Example: Is each skill truly different from the others? Have you found a simpler way to achieve what usually requires 3 gauges, 10 stats and 100 different items?

Clarity (20pts): How well can the player understand the system, its strategic stakes, and the reason their actions succeed or fail?

Example: Are the effects of each action clearly labeled? Does the system avoid having the player do mental calculus to evaluate the result of their actions? Is the skill unlocking logic consistent and predictable?

Depth (25pts): How much does the system allow and reward elaborate plans, creativity and tactical intuition?

Example: Can we predict how our actions will guide the enemies' reactions, allowing us to manipulate them? Is the game more than pure HP/MP/Item attrition?

Bonus (10pts): Anything a judge finds especially worthy of praise.




I don't expect that making the game will take more than a couple of days at most; however for the sake of all people with a busy schedule, the contest will run from July 27 to August 27 23:59 EST. (however I won't mind if people get the time zone wrong)




The top 3 contestants will get to choose one of the following prizes:

(x1) Any game under 20 USD on Steam or the Humble store, because I might as well make it rain, FOR SCIENCE.

(x3) A (reasonable) drawing by yours truly. Preferably characters (fanart or original, any style), possibly simple environment shots or short multipanel gag in sketchy style. You can do whatever you want with it, use it as title screen or make a tattoo or sell it on eBay.

(x1) A cameo in my future game (hey, that works for Kickstarters. NB: I'm not really expecting anyone to pick this, but I'll give details if a winner is actually interested.)

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Ah okay got it this time, I had trouble seeing what you meant by battle simulations. My bad. So the RPG version of training missions, teaching you stuff you could figure on your own, with the added twist that they also give you levels because if you're training you clearly need them? Yes that sounds like a really clever idea, I like it.

I am just unsure whether they should, in addition to (or instead of) better stats, grant you more options via new techniques as you suggest, or not. Sounds like a shame to be restricted in your options because you're more strategic. Unless those techniques are essentially the easy way of doing something that you can already do the hard way on your own - and in that case, "hard" should mean "requiring wits", not "painful" or "tons of micromanagement".
But that's excellent food for thought.

(Edit: and now that I've understood what you mean, my suggestions are not really doing that, at all - still Arcanum and Planescape are games where you can win only be talking, which you may enjoy. My only regret is that, except in a few conversations, they mostly require character wits, not player wits, so just a big number on a character sheet and it's a sure win.)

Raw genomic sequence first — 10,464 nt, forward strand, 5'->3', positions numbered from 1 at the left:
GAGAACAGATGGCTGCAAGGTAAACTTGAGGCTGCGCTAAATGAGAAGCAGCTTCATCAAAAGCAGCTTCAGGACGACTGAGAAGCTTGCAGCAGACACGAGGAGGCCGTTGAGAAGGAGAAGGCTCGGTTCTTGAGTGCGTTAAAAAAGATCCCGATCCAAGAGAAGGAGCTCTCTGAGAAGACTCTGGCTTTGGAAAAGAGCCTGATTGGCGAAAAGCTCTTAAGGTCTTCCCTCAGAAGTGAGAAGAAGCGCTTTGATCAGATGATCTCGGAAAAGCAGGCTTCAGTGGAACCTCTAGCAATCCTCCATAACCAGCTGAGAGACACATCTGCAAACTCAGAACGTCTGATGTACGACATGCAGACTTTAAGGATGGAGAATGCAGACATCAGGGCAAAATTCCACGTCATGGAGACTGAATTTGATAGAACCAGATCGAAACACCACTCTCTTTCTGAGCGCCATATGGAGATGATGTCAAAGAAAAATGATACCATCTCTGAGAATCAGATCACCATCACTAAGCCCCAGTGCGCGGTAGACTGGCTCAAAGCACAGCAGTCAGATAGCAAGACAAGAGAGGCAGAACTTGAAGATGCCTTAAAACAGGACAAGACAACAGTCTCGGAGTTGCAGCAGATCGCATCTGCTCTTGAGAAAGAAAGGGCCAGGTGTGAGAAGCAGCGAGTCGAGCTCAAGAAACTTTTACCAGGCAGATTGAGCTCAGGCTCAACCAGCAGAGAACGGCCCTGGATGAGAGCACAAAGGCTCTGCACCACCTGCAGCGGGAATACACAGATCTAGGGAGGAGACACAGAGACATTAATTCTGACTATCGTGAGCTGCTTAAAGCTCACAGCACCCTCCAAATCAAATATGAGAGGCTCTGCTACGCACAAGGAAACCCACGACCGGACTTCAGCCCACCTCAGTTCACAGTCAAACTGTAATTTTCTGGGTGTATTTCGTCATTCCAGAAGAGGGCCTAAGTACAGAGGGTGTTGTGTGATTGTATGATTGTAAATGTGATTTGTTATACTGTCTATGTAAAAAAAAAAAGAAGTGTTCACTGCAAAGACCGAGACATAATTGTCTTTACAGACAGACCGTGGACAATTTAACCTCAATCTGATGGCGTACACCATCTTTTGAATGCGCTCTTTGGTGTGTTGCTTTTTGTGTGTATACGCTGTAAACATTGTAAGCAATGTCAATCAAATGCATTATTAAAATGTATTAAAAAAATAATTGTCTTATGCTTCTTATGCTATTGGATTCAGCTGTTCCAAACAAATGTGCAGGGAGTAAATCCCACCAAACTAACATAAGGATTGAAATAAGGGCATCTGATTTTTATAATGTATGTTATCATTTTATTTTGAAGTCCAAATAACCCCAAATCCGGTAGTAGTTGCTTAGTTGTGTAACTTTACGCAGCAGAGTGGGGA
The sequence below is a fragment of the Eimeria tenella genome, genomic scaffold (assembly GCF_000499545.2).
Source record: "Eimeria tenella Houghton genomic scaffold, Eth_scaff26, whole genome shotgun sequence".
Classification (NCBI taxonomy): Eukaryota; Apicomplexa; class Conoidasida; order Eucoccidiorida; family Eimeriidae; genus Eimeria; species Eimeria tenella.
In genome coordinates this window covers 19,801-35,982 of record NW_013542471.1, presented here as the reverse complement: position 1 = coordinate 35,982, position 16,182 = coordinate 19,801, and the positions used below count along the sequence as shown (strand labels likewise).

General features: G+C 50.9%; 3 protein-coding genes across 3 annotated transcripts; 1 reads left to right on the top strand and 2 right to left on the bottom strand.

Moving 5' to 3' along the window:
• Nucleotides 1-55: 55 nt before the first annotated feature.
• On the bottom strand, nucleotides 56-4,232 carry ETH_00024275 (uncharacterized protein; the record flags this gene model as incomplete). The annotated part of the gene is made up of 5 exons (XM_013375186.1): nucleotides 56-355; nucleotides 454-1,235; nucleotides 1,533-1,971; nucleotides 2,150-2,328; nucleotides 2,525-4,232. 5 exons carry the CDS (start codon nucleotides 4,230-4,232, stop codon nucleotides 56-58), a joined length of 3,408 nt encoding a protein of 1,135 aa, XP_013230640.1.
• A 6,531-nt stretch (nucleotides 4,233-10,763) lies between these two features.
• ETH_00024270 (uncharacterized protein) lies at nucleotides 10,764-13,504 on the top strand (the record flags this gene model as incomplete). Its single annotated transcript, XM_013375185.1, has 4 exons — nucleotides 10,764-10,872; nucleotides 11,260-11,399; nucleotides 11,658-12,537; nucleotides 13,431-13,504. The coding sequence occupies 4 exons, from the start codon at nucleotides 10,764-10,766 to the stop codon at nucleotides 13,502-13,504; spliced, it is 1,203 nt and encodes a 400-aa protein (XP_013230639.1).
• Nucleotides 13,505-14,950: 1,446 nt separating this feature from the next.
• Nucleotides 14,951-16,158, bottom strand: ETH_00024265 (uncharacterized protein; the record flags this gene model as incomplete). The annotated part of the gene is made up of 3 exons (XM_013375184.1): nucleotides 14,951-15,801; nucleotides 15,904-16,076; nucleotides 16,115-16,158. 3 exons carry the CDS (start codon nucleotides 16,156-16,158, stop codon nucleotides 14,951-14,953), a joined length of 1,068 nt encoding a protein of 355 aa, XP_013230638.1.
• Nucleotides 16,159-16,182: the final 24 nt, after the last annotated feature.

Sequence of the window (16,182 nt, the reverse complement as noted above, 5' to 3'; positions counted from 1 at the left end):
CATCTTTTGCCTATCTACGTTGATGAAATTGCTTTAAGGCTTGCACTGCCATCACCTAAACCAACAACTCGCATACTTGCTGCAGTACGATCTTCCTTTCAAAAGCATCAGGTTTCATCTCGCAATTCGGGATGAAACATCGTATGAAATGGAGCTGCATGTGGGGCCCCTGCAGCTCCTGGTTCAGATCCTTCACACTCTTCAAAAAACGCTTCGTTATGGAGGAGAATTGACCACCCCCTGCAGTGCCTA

Edit2: And I agree with caparo: make that game, now :P
author=Hasvers
I am just unsure whether they should, in addition to (or instead of) better stats, grant you more options via new techniques as you suggest, or not. Sounds like a shame to be restricted in your options because you're more strategic. Unless those techniques are essentially the easy way of doing something that you can already do the hard way on your own - and in that case, "hard" should mean "requiring wits", not "painful" or "tons of micromanagement".
But that's excellent food for thought.


I'll give an example which I'd like to have in this particular game.
At some point, your character will be able to gain or buy a bow and be taught its basic uses and principles. For this particular game system, having a bow allows you to attack when distance is higher than a specific value, and allow extra attacks in case of preemptive attacks in open areas. This is a skill you can use from start to finish, without adding anything - in best case scenario, it has a unique experience gauge which allows it to be balanced from the beggining to the end of the game (increasing accuracy and damage, allowing criticals to be more damaging, that kinda thing). But, if you decide to play with focus on, lets say, hunting monsters, you can learn a specific Hunting skill tree which allows you to, using the right bow for the situation, to enable specific skills which are relevant to hunting all enemy creatures with the monster tag - examples of this are the possibility of hitting specific points for specific effects, learning a drawing skill which reduces the distance needed for a shot, allowing for the First Draw to happen in non open areas as a jungle or something... These are flavor. They increase your efficience in an area of the game which you don't necessarily needs to go if you don't wanna - and if you wanna, they're optional in the same way.